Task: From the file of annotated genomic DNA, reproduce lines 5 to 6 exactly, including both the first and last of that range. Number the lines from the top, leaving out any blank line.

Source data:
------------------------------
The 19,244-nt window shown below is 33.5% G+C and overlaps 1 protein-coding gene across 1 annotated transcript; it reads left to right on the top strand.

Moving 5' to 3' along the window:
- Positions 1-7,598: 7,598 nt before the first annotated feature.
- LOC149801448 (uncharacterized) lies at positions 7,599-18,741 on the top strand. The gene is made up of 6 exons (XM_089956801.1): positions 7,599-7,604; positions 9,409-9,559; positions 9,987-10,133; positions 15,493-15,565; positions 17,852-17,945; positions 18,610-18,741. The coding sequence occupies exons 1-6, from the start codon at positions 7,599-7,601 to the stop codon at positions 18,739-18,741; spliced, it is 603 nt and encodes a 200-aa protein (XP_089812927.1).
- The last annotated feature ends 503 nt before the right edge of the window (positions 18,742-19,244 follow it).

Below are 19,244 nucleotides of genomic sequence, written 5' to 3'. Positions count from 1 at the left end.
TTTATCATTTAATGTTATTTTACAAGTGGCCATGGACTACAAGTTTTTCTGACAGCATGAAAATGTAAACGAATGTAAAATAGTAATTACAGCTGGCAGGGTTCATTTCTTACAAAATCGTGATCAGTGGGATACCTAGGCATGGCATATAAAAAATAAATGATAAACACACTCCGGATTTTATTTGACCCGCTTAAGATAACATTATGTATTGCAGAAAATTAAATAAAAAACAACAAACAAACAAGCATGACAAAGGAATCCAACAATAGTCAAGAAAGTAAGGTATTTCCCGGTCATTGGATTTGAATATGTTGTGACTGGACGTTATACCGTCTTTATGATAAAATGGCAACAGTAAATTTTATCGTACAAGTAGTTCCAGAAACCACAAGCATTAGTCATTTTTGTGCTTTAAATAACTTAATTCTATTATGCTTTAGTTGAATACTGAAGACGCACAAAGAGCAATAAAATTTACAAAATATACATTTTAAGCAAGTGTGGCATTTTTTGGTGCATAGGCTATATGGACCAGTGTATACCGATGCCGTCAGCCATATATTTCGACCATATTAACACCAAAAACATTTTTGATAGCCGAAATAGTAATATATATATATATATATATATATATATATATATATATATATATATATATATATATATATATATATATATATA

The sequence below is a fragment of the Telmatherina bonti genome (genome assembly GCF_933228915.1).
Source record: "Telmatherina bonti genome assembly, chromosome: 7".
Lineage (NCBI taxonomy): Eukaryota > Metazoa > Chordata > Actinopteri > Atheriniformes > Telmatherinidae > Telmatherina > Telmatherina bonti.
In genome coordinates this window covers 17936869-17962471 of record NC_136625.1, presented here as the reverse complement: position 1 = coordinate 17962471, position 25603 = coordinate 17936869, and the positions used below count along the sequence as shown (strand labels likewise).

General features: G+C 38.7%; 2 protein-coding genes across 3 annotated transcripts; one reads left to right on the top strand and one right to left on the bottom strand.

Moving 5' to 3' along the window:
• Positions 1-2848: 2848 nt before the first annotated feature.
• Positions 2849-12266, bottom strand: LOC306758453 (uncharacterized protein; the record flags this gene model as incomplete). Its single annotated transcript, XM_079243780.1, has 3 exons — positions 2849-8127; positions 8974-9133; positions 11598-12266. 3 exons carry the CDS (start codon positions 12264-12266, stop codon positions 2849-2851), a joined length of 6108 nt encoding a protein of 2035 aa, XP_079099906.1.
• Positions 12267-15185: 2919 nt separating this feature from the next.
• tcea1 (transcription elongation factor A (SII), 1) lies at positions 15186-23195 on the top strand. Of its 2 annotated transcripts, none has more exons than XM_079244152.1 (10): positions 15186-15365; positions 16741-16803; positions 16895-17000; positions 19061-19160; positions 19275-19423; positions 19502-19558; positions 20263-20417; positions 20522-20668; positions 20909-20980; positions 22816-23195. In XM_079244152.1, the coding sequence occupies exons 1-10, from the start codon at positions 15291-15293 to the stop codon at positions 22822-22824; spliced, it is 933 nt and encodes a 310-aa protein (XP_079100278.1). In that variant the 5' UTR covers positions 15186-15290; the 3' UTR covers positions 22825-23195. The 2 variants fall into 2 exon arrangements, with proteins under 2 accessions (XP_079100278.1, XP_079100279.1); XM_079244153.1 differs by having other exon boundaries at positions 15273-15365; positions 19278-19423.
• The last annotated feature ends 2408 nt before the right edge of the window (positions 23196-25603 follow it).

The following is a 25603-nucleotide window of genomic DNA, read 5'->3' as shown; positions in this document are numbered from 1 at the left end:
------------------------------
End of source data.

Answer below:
- The last annotated feature ends 503 nt before the right edge of the window (positions 18,742-19,244 follow it).

Below are 19,244 nucleotides of genomic sequence, written 5' to 3'. Positions count from 1 at the left end.